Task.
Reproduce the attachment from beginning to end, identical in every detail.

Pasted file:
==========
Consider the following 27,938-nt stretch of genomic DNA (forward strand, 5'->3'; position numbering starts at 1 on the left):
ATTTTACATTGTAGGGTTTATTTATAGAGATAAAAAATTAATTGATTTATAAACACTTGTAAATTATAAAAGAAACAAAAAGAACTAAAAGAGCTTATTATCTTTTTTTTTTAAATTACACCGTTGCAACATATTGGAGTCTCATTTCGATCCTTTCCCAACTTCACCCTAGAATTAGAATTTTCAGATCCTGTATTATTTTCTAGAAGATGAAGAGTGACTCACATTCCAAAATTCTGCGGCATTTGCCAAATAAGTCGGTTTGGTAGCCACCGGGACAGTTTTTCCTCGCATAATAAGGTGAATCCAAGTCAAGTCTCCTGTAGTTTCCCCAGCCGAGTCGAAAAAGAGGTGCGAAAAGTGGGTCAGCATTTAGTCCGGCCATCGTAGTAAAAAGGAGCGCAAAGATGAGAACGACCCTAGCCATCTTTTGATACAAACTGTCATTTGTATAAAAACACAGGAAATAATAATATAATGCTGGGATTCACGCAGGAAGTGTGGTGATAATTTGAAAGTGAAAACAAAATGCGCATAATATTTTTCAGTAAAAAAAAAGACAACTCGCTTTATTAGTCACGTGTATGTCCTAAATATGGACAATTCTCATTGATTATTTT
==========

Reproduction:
Consider the following 27,938-nt stretch of genomic DNA (forward strand, 5'->3'; position numbering starts at 1 on the left):
ATTTTACATTGTAGGGTTTATTTATAGAGATAAAAAATTAATTGATTTATAAACACTTGTAAATTATAAAAGAAACAAAAAGAACTAAAAGAGCTTATTATCTTTTTTTTTTAAATTACACCGTTGCAACATATTGGAGTCTCATTTCGATCCTTTCCCAACTTCACCCTAGAATTAGAATTTTCAGATCCTGTATTATTTTCTAGAAGATGAAGAGTGACTCACATTCCAAAATTCTGCGGCATTTGCCAAATAAGTCGGTTTGGTAGCCACCGGGACAGTTTTTCCTCGCATAATAAGGTGAATCCAAGTCAAGTCTCCTGTAGTTTCCCCAGCCGAGTCGAAAAAGAGGTGCGAAAAGTGGGTCAGCATTTAGTCCGGCCATCGTAGTAAAAAGGAGCGCAAAGATGAGAACGACCCTAGCCATCTTTTGATACAAACTGTCATTTGTATAAAAACACAGGAAATAATAATATAATGCTGGGATTCACGCAGGAAGTGTGGTGATAATTTGAAAGTGAAAACAAAATGCGCATAATATTTTTCAGTAAAAAAAAAGACAACTCGCTTTATTAGTCACGTGTATGTCCTAAATATGGACAATTCTCATTGATTATTTT